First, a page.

Peru’s Great Divide: A Select Bikepacking Route

  • Distance

    213 Mi.

    (343 KM)
  • Days


  • % Unpaved


  • % Singletrack


  • Difficulty (1-10)


  • Total Ascent


    (8,888 M)
  • High Point


    (4,959 M)
The 'Great Divide' route through the Peruvian Cordillera allows bikers to pedal through an incredibly varied mountain landscape from grassy plateau to the blue-green waterfalls of the Cañete valley, passing everything from immense slabs of folded rock and giant glaciated peaks in between.
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(for the full version of the Peru Great Divide route, see here)

As long as you love vertical terrain, this linking-up of mine roads and 4×4 tracks through small villages provides a wonderful alternative for travelling down Peru to the monotony of the coastal Panamericana, or the traffic on the country’s main ‘Mountain Route’.

But it doesn’t come easy: to travel the length of the country this way entails crossing upwards of 50 4000m passes as you climb up and over, then down and into enormous valleys, canyons and ravines. The small section described here alone features seven high passes, the loftiest of which tops out at nearly 5000m. If you find this kind of vertical challenge enticing rather than off-putting, get yourself onto Peru’s Great Divide!

  • Highlights


  • Must Know


  • Camping


  • Trail Notes


  • The ride along the Cañete valley, above a river which is a long series of blue lakes linked by small waterfalls, is spectacular.
  • Most of the small villages on the route are still very traditional, and there is little traffic.
  • It’s common however to encounter alpaca and llama traffic jams!
  • Lots of climbing and some challenging unpaved surfaces.
  • This section of Peru’s Great Divide route begins on the Carretera Central (the main road from Lima to the cities in the mountains) and ends at the pleasant provincial (and cyclist-proclaimed cake) capital of Huancavelica; it takes at least six days to ride.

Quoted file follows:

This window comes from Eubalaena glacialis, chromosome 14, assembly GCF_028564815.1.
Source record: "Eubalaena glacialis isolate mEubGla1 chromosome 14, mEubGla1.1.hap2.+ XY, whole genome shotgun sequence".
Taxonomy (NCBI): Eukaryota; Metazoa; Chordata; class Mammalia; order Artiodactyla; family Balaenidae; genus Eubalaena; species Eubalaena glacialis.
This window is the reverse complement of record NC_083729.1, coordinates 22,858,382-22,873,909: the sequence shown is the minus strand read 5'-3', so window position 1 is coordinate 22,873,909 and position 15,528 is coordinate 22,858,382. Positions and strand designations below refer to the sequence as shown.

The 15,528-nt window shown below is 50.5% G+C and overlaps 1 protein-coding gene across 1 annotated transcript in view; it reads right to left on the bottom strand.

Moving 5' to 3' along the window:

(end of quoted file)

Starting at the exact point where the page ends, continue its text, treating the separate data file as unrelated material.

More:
• A number of roads from the coast to the largest mountain cities bisect the route, so it’s possible to join at different points. As with most routes in the Peruvian Cordillera, much of it is at high altitude and there is a lot of climbing, so it’s much easier with a good level of fitness and acclimatization.
  • The only singletrack section of the route – 5 miles of wonderful trail linking Tanta and Vilca – may well soon be replaced by a motorable track.
  • A few villages on the route offer basic accommodation, but camping equipment is needed for the more remote sections.
  • On many parts of the ride, beautiful wild-camping spots abound.
  • Paper maps covering all of Peru are of little use for finding dirt roads – download PDFs (by region) from the Peruvian Ministry of Transport and Communications website: <a href=””></a>
  • More detailed info on Andes by Bike at: <a href=””></a>

Terms of Use: As with each bikepacking route guide published on, should you choose to cycle this route, do so at your own risk. Prior to setting out check current local weather, conditions, and land/road closures. While riding, obey all public and private land use restrictions and rules, carry proper safety and navigational equipment, and of course, follow the #leavenotrace guidelines. The information found herein is simply a planning resource to be used as a point of inspiration in conjunction with your own due-diligence. In spite of the fact that this route, associated GPS track (GPX and maps), and all route guidelines were prepared under diligent research by the specified contributor and/or contributors, the accuracy of such and judgement of the author is not guaranteed. LLC, its partners, associates, and contributors are in no way liable for personal injury, damage to personal property, or any other such situation that might happen to individual riders cycling or following this route.


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